USMLE – Tetanus
This disease results from infection with Clostridium tetani, which exists as a commensal in the gut of humans and domestic animals and is found in the soil. Infection enters the body through wounds, often trivial, such as those caused by a splinter, a nail in the boot or a garden fork or following septic infection such as a dirty abrasion. Tetanus is rare in the US and occurs mostly in gardeners and farmers. By contrast, the disease is common in many developing countries where dust contains spores derived from animal and human excreta. If childbirth takes place in an unhygienic environment Tetanus neonatorum may result from infection of the umbilical stump or the mother may develop the disease. Tetanus is still one of the major killers of adults, children and neonates in the tropics where the mortality rate can be nearly 100% in the newborn and around 40% in others.
In circumstances unfavorable to the growth of the organism, spores are formed and these may remain dormant for years in the soil. Spores germinate and bacilli multiply only in the anaerobic conditions which occur in areas of tissue necrosis or if the oxygen tension is low as a result of the presence of other organisms, particularly aerobic ones. The bacilli remain localized but produce an exotoxin with an affinity for motor nerve endings and motor nerve cells. The anterior horn cells are affected after the exotoxin has passed into the blood stream and their involvement results in rigidity and convulsions. Symptoms first appear from 2 days to several weeks after injury-the shorter the incubation period, the more severe the attacks and the outcome may well be fatal with an incubation period of only a few days.
Much the most important early symptom is trismus-spasm of the masseter muscles which causes difficulty in opening the mouth and in masticating, hence the name “lockjaw’. This tonic rigidity spreads to involve the muscles of the face, neck and trunk. Contraction of the frontalis and the muscles at the angles of the mouth gives rise to the ‘risus sardonicus’. There is rigidity of the muscles at the neck and trunk of varying degree. The back is usually slightly arched and there is a board-like abdominal wall.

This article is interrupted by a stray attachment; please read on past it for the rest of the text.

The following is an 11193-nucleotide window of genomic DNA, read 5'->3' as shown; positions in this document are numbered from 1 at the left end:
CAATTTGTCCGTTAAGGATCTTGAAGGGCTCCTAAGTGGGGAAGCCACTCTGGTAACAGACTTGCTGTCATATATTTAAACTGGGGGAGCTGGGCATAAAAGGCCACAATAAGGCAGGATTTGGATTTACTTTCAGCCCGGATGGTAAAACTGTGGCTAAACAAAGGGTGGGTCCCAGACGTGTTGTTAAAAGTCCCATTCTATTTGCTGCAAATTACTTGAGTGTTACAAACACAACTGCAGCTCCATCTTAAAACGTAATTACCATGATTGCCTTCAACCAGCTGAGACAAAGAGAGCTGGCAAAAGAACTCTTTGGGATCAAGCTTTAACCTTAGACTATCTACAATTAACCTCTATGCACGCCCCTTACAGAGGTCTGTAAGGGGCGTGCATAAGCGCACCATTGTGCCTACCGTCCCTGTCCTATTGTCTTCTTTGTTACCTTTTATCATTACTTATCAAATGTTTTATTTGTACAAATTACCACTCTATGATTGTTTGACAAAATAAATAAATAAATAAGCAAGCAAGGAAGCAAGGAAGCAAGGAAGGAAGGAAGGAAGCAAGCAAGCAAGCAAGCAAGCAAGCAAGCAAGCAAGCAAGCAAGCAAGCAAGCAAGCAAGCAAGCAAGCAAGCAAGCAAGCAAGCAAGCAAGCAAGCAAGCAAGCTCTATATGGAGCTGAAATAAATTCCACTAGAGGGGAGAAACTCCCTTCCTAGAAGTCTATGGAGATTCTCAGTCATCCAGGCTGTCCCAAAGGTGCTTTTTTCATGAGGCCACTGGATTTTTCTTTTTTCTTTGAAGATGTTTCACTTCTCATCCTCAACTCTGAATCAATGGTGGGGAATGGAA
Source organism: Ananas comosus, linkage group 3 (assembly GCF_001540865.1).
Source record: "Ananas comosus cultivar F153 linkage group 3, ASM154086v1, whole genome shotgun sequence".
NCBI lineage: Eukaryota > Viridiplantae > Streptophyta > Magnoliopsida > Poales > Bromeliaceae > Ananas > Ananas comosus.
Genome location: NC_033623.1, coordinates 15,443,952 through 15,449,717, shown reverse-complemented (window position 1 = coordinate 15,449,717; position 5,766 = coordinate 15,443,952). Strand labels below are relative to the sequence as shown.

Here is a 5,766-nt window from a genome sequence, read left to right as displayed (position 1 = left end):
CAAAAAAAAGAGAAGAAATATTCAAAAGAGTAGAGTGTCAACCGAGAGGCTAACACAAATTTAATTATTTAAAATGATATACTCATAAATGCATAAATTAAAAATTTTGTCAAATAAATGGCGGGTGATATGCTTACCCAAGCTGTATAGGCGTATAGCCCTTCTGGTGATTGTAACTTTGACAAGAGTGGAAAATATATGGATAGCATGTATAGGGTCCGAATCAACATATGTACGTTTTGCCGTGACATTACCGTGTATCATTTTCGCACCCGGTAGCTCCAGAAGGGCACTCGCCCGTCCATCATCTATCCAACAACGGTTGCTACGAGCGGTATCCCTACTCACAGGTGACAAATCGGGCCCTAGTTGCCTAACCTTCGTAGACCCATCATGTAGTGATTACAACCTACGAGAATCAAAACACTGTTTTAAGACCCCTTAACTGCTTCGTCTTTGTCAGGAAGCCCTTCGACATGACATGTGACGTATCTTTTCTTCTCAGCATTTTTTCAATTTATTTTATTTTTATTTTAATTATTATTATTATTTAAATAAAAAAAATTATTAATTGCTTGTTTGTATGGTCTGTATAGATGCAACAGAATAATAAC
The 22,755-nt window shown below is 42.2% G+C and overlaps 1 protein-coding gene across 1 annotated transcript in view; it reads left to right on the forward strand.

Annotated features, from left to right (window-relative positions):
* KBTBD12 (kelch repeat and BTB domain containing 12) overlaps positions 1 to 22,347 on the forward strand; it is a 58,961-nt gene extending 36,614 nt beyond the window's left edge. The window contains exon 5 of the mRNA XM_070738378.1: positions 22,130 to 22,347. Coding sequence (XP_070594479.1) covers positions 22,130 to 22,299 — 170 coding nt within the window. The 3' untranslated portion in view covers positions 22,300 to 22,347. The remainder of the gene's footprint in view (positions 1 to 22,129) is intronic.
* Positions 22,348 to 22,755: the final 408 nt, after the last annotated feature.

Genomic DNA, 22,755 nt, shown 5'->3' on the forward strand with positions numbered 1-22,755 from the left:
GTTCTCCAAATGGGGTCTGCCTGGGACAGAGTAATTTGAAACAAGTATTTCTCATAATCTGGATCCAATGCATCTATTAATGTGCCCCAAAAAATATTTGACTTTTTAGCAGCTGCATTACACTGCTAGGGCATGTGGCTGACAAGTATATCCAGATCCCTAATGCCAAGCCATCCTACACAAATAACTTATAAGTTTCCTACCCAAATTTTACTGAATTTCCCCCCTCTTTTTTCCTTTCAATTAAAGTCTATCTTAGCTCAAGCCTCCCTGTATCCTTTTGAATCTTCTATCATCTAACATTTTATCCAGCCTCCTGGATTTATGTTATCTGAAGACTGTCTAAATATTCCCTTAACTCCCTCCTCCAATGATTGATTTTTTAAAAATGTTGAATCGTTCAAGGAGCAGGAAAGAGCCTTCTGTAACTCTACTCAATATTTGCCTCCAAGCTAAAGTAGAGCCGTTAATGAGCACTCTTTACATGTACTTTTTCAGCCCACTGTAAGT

In the more severe cases violent spasms lusting for a few seconds to 3-4 minutes occur spontaneously, or may be induced by stimuli such as moving the patient or making a noise. These convulsions are painful, exhausting and of very serious significance, especially if they appear soon after the onset of symptoms. They gradually increase in frequency and severity for about 1 week and the patient may die from exhaustion, asphyxia or aspiration pneumonia. In less severe illness convulsions may not commence for about a week after the first sign of rigidity and in very mild infections they may never appear. Autonomic involvement may cause cardiovascular complications such as hypertension. Rarely, the only manifestation of the disease may be ‘local tetanus’ -stiffness or spasm of the muscles near the infected wound-and the prognosis is good if treatment is commenced at this stage.
The diagnosis is made on clinical grounds. It is rarely possible to isolate the infecting organism from the original locus of entry. Spasm of the masseters due to dental abscess, septic throat or other causes is painful, in contradistinction to tetanus. Conditions which can mimic tetanus include hysteria and phenothiazine over dosage.
This should be begun as soon as possible.
Active immunization must be given. Contaminated injuries are treated by debridement. The immediate danger of tetanus can be greatly reduced by the injection of 1200 mg of penicillin followed by a 7-day course of oral penicillin. For those who are allergic to penicillin, erythromycin should be used. When the risk of tetanus is judged to be no evidence of infection. Seizures, raised intracranial pressure and focal hemisphere signs occur alone or in combination and distinction from a cerebral tumor may be impossible on clinical grounds.